Lesson 3

Hello and welcome! In today's lesson, you'll learn how to display and interpret summary statistics for categorical data within the *Diamonds* dataset. By the end of this lesson, you'll know how to group data by categories and generate meaningful statistical summaries using Python's data science libraries such as `pandas`

and `numpy`

.

Grouping data by categories is a fundamental part of **Exploratory Data Analysis** (EDA). It allows us to segment our dataset into different categories and analyze each group separately. For example, if you have sales data from multiple cities, you might want to group the data by city to understand sales performance in each location.

In Python, we achieve this using the `groupby()`

function from the `pandas`

library. This function groups data by one or more columns, which enables us to apply aggregation functions like mean, median, or standard deviation to each group.

Before proceeding with analysis, it is crucial to ensure that the data is in the right format. In this lesson, we'll focus on the `price`

column, which should be numeric to compute summary statistics.

We'll use the `pd.to_numeric()`

function to ensure that the `price`

column contains numeric values. This function converts values to numeric types, and we'll use the `errors='coerce'`

parameter to convert any invalid parsing into NaNs.

Python`1import seaborn as sns 2import pandas as pd 3 4# Load the diamonds dataset 5diamonds = sns.load_dataset('diamonds') 6 7# Ensure the 'price' column is numeric (for teaching purposes) 8diamonds['price'] = pd.to_numeric(diamonds['price'], errors='coerce') 9 10# Verify the change 11print(diamonds['price'].dtypes)`

The output of the above code will be:

Plain text`1int64`

This confirms that the `price`

column has been successfully converted to a numeric data type, specifically an integer (`int64`

). This conversion is critical for performing numerical operations and aggregations on the data.

Now that our data is ready, we will group it by the `cut`

column. This column represents the quality of the diamond cut and has categorical values like 'Fair', 'Good', 'Very Good', 'Premium', and 'Ideal'.

We will use the `groupby()`

function to group the dataset by `cut`

. The `observed=False`

parameter ensures that all possible category levels, even those not present in the data, are included in the analysis.

Python`1import seaborn as sns 2import pandas as pd 3 4# Load the diamonds dataset 5diamonds = sns.load_dataset('diamonds') 6 7# Group by 'cut' 8grouped_by_cut = diamonds.groupby('cut', observed=False)`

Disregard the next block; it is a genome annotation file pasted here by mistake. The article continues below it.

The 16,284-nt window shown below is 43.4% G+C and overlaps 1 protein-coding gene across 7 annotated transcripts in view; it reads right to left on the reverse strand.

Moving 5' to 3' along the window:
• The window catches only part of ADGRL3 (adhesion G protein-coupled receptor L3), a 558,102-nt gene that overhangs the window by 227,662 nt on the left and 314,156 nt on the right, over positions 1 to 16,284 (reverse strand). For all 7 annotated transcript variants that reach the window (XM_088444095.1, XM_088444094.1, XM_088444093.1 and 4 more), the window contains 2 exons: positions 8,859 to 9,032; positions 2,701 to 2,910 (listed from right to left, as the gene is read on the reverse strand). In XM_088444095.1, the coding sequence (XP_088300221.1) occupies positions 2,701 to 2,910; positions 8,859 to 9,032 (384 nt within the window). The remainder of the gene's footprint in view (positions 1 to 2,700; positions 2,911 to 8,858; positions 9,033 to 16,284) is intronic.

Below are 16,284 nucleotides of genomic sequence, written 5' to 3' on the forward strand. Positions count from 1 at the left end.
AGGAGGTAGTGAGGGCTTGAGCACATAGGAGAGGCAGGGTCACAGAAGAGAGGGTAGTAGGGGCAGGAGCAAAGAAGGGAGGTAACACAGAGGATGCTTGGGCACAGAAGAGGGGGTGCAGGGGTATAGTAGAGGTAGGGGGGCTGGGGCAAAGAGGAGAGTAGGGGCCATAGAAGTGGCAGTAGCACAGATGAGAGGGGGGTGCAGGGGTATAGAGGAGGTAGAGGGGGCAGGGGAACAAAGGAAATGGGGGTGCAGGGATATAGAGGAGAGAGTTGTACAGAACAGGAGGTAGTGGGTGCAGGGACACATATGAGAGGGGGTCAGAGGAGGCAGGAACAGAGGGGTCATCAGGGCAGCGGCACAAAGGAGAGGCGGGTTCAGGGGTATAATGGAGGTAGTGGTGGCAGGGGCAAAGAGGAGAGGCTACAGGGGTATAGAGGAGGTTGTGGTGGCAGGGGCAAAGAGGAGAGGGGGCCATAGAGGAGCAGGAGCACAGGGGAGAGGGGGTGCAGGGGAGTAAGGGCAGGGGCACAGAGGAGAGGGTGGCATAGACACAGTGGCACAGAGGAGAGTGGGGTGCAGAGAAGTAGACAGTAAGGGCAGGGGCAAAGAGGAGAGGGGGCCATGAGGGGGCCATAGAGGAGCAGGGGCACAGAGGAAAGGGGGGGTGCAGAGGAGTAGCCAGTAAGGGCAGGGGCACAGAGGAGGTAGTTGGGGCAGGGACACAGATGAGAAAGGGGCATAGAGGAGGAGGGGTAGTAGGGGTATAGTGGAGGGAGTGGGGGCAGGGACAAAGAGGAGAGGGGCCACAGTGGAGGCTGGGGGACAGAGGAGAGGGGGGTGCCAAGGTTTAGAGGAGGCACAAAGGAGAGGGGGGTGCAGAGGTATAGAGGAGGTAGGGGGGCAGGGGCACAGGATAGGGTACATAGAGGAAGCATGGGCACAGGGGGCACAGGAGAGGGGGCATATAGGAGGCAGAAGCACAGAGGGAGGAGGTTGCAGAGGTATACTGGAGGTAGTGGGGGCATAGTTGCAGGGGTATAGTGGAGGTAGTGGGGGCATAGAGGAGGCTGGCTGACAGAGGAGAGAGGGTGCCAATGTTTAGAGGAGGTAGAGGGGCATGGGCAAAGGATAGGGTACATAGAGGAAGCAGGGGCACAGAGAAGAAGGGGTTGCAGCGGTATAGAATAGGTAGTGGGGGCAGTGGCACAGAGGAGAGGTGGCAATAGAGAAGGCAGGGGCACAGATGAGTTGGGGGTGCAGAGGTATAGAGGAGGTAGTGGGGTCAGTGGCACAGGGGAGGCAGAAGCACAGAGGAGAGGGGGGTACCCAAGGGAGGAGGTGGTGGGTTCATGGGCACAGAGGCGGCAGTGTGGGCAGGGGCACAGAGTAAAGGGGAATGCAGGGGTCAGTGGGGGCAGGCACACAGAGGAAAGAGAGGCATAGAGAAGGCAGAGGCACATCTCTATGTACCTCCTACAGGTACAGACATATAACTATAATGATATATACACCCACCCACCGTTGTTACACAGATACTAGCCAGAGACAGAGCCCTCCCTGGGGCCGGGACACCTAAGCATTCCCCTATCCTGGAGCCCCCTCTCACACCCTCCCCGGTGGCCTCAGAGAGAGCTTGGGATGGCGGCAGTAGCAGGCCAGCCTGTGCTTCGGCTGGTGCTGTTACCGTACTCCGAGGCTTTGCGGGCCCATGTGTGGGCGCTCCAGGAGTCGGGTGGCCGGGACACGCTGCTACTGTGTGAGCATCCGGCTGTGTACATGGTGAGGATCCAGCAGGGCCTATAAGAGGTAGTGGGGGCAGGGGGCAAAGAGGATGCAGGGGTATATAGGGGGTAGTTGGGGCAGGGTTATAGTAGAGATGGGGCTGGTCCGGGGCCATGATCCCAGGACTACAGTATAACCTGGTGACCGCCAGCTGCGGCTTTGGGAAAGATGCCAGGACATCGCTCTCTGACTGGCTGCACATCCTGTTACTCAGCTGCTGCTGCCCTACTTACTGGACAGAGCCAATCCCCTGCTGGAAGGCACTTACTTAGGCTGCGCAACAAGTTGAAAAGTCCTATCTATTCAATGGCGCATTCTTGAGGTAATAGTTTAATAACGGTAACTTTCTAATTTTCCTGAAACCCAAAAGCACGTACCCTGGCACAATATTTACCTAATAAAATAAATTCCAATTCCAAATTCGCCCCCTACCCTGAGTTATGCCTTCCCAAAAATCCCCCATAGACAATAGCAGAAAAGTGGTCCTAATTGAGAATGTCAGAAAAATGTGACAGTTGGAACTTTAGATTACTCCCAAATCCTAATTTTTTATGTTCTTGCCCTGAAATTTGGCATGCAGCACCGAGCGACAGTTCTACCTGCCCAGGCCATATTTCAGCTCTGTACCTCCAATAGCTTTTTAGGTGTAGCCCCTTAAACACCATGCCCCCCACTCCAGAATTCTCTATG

By grouping the data, we can perform aggregated calculations on each group, allowing us to explore how various statistics differ across different cuts of diamonds.

After grouping the data, we will calculate summary statistics such as mean, median, and standard deviation for the `price`

column. These statistics will help us understand the distribution of diamond prices across different cuts.

We'll use the `agg()`

function to perform multiple aggregations at once.

Python`1import seaborn as sns 2import pandas as pd 3 4# Load the diamonds dataset 5diamonds = sns.load_dataset('diamonds') 6grouped_by_cut = diamonds.groupby('cut', observed=False) 7 8# Calculate summary statistics 9summary_stats = grouped_by_cut['price'].agg(['mean', 'median', 'std']) 10print(summary_stats)`

The output of the above code will be:

Plain text`1 mean median std 2cut 3Ideal 3457.541970 1810.0 3808.401172 4Premium 4584.257704 3185.0 4349.204961 5Very Good 3981.759891 2648.0 3935.862161 6Good 3928.864452 3050.5 3681.589584 7Fair 4358.757764 3282.0 3560.386612`

This table shows the average (mean), median, and standard deviation of the price for diamonds across different cuts. It highlights the variability in diamond prices and helps in understanding how the quality of the cut influences price. For example, diamonds with an "Ideal" cut have a lower median price compared to other cuts, suggesting that the highest-quality cuts are not always the most expensive.

In this lesson, we covered the essential steps to display summary analysis by category. We started by introducing the concept of grouping data, then loaded and inspected the Diamonds dataset. Ensuring data quality was the next step, followed by grouping the data by the `cut`

category and calculating summary statistics.

These skills are crucial for any data scientist conducting EDA as they enable you to generate and interpret essential descriptive statistics. Up next, you'll have practice exercises to reinforce your understanding and improve your hands-on skills.

Mastering these tasks will enhance your ability to explore and understand datasets effectively. Keep practicing, and you'll gain more confidence with each step!